Security personnel on peacekeeping missions will now receive their allowances while on duty and not when they arrive in Ghana upon completion of their respective operations.
President Nana Addo Dankwa Akufo-Addo who announced this, noted that the situation where soldiers were paid their peacekeeping allowances some months after arriving in Ghana would not be a feature in his government.
“We will make it a principle that wherever the peacekeeping operation is, the peacekeepers will be paid there. That is the principle, and we are not going to go back on that,” a statement issued by the Flagstaff House Communications Bureau quoted President Akufo-Addo as saying.
According to the statement, the President made this known last Saturday when he interacted with the 210 Ghanaian peacekeeping troops stationed in The Gambia as part of ECOWAS’ mission to that country.
President Akufo-Addo recounted how, in the run-up to the 2016 election, he indicated publicly that “in our view, those who go on peacekeeping operations should be paid where they are and not when they come back to Accra.”
In fulfillment of this pledge, the statement said, President Akufo-Addo told the soldiers that “as it is now, the money that is due to you for the first half of the operation, which is up to the 20th of February, has been released to you. The 50 soldiers who are to remain here for the next three months will also have what is due them released. All of you going back to Ghana on Monday will be paid in full before you leave The Gambia.”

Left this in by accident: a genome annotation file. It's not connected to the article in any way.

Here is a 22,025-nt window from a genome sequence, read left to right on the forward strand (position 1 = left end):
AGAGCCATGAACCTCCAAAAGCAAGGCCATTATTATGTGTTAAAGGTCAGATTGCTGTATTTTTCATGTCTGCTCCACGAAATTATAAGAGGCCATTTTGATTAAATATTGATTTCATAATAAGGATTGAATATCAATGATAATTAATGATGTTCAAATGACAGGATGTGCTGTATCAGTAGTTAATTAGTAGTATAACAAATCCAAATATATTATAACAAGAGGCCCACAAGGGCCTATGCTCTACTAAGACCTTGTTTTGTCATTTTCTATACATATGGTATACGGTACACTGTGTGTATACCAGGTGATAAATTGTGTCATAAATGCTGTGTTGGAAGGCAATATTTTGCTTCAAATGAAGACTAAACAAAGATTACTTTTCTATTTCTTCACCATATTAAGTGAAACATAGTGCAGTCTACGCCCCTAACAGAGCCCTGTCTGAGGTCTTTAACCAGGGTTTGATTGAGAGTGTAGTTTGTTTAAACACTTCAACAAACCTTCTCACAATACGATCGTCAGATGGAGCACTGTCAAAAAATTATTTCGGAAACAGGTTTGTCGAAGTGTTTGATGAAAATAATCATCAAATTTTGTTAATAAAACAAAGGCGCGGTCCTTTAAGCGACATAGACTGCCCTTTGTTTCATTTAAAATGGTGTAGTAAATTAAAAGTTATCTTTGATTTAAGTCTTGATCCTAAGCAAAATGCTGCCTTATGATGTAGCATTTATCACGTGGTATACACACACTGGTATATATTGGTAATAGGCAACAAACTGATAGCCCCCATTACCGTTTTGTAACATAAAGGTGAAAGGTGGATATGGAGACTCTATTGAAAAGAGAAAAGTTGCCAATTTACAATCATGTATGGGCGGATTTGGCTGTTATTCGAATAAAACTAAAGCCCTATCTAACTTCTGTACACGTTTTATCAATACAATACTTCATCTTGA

It said the announcement by the President drew spontaneous applause from the soldiers who described it as a feat never witnessed in the history of the Ghana Armed Forces.
“I was told about the arrears on peacekeeping operations owed to soldiers. I decided to do something about it … and I ordered the release of $13 million to cater for the arrears,” he was quoted to have told the soldiers.
That decision, the statement explained, was to boost the morale of soldiers and also served as an indication of the President’s commitment to the welfare of the Ghana Armed Forces.
With the mission to The Gambia being the first decision he had to take as President and Commander-in-Chief, the statement said President Akufo-Addo indicated that “when ECOWAS makes commitments, I believe that as good members, and members in good standing, we are required to honour those commitments.”
According to the statement, the President indicated that after consultation with the hierarchy of the Ghana Armed Forces, he decided that the request from ECOWAS for Ghana to contribute 210 soldiers to the mission in The Gambia was a good request because it bordered on the peace and stability of a member country of ECOWAS.
“I am happy I did so because the contribution that you have made to restoring peace, security and democracy in The Gambia is an exceptionally strong one. And I am here to congratulate you on the work that you have done for ECOWAS and for Ghana. You have lifted the flag of our country high and you deserve all the praises that you are getting from the population and from everybody else. Everyone I have interacted with here has told me how professional you have been, how well-disciplined you have been, and how very thorough you have been in your work. As your Commander-in-Chief, I am very happy to hear this report,” the statement quoted the President as saying.
“To some extent, I am not surprised, because when I was the Foreign Minister, some 10 years ago, one of the things that consistently buoyed up my position and gave me strength was the performance of Ghana’s Armed Forces in peacekeeping operations. Everywhere I went in the world, it was one of the first things my colleague Foreign Ministers will tell me – ‘your soldiers are very professional, they are doing a good job.’ Whether it was Cote d’Ivoire, Liberia, Somalia, wherever it was, the reports of how good Ghanaian soldiers were all the same,” the President is quoted as saying.